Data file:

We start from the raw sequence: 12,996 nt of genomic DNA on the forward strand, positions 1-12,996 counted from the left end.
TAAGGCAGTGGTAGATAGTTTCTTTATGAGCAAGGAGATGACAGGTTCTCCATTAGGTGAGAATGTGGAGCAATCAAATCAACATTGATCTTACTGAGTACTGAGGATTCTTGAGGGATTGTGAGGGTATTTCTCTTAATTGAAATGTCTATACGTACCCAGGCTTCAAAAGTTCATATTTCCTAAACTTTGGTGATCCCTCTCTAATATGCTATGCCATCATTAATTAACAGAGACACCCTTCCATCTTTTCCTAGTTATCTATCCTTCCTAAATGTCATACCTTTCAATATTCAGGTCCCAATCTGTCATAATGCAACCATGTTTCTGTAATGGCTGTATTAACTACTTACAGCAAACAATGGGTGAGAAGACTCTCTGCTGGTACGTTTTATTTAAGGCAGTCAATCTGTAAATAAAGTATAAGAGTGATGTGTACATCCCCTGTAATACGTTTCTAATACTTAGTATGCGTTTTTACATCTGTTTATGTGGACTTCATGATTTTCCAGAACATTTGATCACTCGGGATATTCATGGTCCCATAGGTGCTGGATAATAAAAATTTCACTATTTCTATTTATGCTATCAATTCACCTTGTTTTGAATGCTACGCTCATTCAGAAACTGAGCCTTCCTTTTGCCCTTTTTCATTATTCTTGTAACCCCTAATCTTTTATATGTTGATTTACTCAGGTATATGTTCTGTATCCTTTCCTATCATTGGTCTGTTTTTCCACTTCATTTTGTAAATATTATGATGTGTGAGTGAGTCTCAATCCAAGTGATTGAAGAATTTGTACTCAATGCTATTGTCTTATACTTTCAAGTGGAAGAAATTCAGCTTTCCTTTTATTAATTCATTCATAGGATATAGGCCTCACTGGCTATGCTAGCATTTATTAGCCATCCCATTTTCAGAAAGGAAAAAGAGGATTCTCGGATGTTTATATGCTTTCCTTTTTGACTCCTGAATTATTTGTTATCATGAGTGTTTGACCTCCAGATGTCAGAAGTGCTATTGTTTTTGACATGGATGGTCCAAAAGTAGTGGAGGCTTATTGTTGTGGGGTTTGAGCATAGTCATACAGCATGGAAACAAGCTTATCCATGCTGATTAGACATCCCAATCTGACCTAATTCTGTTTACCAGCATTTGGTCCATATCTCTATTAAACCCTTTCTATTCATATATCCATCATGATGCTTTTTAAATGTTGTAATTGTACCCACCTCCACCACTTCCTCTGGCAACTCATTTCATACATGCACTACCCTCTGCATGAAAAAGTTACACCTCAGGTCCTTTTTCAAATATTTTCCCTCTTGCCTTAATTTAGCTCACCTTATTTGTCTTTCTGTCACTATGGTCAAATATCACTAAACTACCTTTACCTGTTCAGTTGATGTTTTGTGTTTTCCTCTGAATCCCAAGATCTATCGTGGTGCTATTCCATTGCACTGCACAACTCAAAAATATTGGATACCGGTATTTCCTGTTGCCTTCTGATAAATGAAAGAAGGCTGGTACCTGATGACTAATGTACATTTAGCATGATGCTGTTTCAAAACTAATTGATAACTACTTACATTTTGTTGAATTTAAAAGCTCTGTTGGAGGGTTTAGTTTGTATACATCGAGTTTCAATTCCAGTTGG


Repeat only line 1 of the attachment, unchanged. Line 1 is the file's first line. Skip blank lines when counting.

We start from the raw sequence: 12,996 nt of genomic DNA on the forward strand, positions 1-12,996 counted from the left end.